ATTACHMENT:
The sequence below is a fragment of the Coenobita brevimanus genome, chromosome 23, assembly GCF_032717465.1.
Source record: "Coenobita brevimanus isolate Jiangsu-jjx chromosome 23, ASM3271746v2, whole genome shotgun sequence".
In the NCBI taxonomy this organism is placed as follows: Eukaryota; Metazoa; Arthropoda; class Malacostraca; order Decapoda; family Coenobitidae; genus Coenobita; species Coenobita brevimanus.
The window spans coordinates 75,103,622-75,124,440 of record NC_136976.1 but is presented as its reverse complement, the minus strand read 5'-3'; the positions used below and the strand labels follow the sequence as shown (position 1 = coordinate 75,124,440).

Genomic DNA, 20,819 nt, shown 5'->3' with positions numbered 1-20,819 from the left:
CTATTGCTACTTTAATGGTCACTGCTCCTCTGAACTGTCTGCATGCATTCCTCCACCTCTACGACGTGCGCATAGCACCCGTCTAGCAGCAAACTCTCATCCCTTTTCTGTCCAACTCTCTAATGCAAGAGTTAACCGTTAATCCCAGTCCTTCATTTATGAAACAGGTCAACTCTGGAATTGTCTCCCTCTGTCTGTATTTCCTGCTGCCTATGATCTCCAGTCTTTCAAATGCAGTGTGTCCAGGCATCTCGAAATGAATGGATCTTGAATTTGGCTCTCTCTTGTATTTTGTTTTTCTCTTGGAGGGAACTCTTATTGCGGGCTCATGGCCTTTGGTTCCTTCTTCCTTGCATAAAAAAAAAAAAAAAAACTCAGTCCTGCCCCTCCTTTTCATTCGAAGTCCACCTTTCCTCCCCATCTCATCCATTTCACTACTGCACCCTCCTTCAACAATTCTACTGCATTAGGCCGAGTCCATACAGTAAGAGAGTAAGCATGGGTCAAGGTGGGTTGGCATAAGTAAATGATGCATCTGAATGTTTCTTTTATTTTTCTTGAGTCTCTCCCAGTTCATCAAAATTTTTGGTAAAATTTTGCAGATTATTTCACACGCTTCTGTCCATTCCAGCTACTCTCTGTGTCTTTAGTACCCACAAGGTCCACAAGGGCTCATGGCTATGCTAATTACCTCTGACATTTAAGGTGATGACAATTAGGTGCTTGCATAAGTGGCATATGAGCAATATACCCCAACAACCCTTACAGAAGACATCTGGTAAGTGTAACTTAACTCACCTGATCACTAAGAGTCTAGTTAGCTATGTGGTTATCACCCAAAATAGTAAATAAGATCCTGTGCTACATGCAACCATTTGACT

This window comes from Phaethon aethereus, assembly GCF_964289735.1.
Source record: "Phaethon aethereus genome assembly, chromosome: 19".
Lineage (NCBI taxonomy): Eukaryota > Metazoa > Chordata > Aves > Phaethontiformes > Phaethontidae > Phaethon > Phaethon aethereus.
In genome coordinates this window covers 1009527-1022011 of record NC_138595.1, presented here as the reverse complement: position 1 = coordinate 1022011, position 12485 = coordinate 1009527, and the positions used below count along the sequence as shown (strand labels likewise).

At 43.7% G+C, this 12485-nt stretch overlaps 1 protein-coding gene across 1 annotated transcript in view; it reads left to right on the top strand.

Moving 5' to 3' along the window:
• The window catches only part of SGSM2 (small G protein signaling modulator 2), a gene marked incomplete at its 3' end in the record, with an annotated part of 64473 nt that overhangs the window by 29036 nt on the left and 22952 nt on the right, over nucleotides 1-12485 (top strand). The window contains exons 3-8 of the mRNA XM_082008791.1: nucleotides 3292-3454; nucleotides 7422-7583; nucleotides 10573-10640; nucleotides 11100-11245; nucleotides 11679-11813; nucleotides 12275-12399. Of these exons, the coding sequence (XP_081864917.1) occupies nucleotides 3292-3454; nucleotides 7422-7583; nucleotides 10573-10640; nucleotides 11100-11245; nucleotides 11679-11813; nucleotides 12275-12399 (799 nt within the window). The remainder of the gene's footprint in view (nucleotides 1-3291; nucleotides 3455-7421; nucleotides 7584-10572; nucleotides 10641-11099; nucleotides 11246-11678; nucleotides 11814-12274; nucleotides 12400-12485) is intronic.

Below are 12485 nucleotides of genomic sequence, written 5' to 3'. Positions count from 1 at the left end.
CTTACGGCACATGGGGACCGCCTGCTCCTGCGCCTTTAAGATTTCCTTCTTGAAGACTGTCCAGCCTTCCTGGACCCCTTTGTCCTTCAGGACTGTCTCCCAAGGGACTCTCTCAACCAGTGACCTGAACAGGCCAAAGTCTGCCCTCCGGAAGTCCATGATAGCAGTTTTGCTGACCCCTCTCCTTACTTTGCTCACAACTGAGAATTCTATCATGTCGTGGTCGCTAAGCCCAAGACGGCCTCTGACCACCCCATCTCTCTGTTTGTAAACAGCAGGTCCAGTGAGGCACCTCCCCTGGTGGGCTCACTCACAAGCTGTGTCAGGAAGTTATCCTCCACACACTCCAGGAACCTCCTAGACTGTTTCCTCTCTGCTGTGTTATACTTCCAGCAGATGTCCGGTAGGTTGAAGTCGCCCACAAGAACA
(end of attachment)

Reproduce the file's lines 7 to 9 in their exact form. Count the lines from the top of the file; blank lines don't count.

This window comes from Phaethon aethereus, assembly GCF_964289735.1.
Source record: "Phaethon aethereus genome assembly, chromosome: 19".
Lineage (NCBI taxonomy): Eukaryota > Metazoa > Chordata > Aves > Phaethontiformes > Phaethontidae > Phaethon > Phaethon aethereus.